What are you giving up for Lent?

An advert used to appear on television every year around February. It showed a bottle of lemon juice poised to pour over an empty plate, with the slogan, “Don’t forget the pancakes on Jif Lemon Day.”

The advert urged everybody not to forget a certain brand of lemon juice on Pancake Day. Nowadays it seems that while very many people remember to eat pancakes on Shrove Tuesday, very few remember what they signify! Perhaps we should put up adverts of our own – `Don’t forget that Pancake Day is the last day before Lent’.

The forty days leading up to Good Friday have always had a special place in the church. Even in the First Century it was a period of intensive preparation for the baptisms which took place at sunrise on Easter Day. Lent reminds us of the forty days Jesus was tempted in the wilderness. It begins on `Ash Wednesday’, a day of confession and repentance in `sackcloth and ashes’, and ends on Good Friday remembering Christ’s death on the cross for the sins of the world.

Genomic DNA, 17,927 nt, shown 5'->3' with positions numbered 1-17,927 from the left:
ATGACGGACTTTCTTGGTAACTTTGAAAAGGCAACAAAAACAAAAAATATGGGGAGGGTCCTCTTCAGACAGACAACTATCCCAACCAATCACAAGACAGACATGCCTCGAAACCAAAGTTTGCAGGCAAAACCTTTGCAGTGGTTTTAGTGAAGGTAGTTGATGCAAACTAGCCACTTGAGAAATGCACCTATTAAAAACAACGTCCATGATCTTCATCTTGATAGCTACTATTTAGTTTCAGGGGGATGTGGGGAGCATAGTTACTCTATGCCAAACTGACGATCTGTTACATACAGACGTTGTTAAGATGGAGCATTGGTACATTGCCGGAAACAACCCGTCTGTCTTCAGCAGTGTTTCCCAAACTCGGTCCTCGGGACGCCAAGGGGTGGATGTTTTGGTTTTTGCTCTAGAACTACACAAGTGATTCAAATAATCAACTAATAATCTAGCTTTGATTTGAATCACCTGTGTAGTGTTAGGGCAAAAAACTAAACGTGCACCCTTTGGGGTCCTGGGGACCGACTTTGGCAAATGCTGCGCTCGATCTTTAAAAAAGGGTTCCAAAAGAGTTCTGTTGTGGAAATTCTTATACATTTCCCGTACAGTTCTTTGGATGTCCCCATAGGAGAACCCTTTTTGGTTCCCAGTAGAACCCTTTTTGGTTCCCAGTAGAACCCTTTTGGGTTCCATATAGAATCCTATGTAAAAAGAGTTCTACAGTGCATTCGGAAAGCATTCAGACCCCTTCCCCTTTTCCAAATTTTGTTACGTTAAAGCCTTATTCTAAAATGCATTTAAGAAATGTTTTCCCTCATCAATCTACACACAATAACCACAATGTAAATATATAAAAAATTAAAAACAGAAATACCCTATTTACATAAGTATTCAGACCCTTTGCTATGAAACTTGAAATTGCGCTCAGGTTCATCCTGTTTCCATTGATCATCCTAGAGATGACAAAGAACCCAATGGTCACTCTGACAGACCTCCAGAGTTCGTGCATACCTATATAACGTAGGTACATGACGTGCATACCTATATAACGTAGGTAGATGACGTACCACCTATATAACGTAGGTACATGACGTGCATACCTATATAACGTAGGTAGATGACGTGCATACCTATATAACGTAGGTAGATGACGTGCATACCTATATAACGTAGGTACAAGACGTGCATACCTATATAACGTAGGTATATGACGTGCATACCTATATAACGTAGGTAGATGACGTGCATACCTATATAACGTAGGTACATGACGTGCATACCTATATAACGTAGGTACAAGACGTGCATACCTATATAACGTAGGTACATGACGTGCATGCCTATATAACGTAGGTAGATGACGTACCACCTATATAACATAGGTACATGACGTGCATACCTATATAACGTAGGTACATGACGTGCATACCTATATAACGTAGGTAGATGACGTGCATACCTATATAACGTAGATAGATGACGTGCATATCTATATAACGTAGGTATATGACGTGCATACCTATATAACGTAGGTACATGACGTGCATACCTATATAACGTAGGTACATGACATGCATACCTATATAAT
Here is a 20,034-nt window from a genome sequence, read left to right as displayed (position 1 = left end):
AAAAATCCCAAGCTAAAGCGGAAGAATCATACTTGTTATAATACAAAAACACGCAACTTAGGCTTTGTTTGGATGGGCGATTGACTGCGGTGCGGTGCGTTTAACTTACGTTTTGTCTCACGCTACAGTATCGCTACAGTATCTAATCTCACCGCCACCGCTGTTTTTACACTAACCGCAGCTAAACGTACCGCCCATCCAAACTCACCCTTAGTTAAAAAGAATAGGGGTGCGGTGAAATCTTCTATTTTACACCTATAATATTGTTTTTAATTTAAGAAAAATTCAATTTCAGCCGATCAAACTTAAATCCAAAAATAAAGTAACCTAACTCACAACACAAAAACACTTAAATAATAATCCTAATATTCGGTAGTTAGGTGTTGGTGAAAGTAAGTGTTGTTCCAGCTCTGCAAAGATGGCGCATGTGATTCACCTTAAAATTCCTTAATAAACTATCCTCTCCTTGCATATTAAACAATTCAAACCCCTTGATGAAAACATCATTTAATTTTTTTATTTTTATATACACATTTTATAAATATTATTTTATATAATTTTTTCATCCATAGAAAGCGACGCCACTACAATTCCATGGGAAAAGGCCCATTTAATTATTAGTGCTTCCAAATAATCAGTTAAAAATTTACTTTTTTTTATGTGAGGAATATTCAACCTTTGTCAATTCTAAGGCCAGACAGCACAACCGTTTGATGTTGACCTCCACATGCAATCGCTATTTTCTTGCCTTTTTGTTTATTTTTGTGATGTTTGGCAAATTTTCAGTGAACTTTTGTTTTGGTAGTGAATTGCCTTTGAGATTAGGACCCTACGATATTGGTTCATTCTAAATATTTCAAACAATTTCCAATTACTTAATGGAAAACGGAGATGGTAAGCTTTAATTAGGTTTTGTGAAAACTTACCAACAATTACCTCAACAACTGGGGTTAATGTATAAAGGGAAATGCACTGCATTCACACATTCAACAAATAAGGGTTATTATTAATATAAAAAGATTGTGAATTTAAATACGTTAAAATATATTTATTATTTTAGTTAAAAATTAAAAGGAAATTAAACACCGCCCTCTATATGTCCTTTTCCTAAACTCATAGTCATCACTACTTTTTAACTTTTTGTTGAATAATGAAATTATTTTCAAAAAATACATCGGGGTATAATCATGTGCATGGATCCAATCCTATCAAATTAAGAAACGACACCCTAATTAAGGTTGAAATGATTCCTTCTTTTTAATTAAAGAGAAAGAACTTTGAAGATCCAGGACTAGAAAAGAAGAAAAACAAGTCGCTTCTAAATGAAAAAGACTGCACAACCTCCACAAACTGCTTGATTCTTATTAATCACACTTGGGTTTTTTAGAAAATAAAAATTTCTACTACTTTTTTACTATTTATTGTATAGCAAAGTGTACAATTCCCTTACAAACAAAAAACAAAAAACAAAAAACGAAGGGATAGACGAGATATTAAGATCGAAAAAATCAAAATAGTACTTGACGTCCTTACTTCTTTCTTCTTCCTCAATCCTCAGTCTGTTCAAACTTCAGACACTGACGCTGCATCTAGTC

The forty days are a season of fasting and self-denial for disciples who mean business about overcoming temptation, taking up the cross and following their Lord. The sole purpose of eating pancakes on Shrove Tuesday was to use up the last fat in the house in preparation for fasting and self-denial through Lent.

We don’t hear much about self-denial these days. Even those Christians who practise fasting mostly fast as an aid to prayer rather than as a discipline of self-denial. Our rich world sees happiness as having all our desires satisfied immediately. ‘Moderation’ is unpopular and ‘abstinence’ almost unheard of. But the way of the cross replaces selfishness with self-denial. As an antidote to self-indulgence, fasting helps us to develop self-control, strengthening our will to resist other temptations too. The Apostle Paul wrote, “I beat my body and make it my slave.” Few of us “subdue” our bodies as Paul did (1 Corinthians 9:24-27). Fasting as self-denial is an exercise for spiritual “athletes in training.”

So what will you give up for Lent? Something you enjoy, perhaps a favourite food (chocaholics?) or beverage (cappuccino aficionados) or perhaps a television programme for anyone addicted to the ‘Soaps’ or late night snooker. For some folk giving up text messaging or Facebook would be more appropriate. It must be something you will miss, so that it takes real effort to put God first and deny yourself! Something that will help you centre your life on God. Enjoy your pancakes on Pancake Day – but try not to forget the real point!

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